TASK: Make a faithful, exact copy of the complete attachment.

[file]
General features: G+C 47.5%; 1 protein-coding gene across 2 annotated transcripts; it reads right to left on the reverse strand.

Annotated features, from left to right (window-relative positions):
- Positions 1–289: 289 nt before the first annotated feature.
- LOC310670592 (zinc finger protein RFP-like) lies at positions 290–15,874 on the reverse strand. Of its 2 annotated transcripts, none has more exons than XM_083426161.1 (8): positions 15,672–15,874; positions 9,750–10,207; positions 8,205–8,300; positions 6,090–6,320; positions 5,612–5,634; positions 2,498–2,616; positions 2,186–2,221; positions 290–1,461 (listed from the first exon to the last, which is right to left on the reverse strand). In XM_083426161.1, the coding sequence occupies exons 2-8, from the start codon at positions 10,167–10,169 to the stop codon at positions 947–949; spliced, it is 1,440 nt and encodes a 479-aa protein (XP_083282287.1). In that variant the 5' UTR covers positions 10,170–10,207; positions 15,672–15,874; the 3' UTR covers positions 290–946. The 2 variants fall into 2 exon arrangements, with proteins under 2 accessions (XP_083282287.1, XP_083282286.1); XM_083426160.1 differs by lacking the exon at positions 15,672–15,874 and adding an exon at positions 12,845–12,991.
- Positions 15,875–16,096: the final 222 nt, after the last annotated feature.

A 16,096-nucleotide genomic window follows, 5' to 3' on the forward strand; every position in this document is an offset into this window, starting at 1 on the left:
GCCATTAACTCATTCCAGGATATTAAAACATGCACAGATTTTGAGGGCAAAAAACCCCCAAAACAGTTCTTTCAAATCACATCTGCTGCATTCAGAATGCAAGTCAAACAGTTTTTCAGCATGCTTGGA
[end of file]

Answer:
General features: G+C 47.5%; 1 protein-coding gene across 2 annotated transcripts; it reads right to left on the reverse strand.

Annotated features, from left to right (window-relative positions):
- Positions 1–289: 289 nt before the first annotated feature.
- LOC310670592 (zinc finger protein RFP-like) lies at positions 290–15,874 on the reverse strand. Of its 2 annotated transcripts, none has more exons than XM_083426161.1 (8): positions 15,672–15,874; positions 9,750–10,207; positions 8,205–8,300; positions 6,090–6,320; positions 5,612–5,634; positions 2,498–2,616; positions 2,186–2,221; positions 290–1,461 (listed from the first exon to the last, which is right to left on the reverse strand). In XM_083426161.1, the coding sequence occupies exons 2-8, from the start codon at positions 10,167–10,169 to the stop codon at positions 947–949; spliced, it is 1,440 nt and encodes a 479-aa protein (XP_083282287.1). In that variant the 5' UTR covers positions 10,170–10,207; positions 15,672–15,874; the 3' UTR covers positions 290–946. The 2 variants fall into 2 exon arrangements, with proteins under 2 accessions (XP_083282287.1, XP_083282286.1); XM_083426160.1 differs by lacking the exon at positions 15,672–15,874 and adding an exon at positions 12,845–12,991.
- Positions 15,875–16,096: the final 222 nt, after the last annotated feature.

A 16,096-nucleotide genomic window follows, 5' to 3' on the forward strand; every position in this document is an offset into this window, starting at 1 on the left:
GCCATTAACTCATTCCAGGATATTAAAACATGCACAGATTTTGAGGGCAAAAAACCCCCAAAACAGTTCTTTCAAATCACATCTGCTGCATTCAGAATGCAAGTCAAACAGTTTTTCAGCATGCTTGGA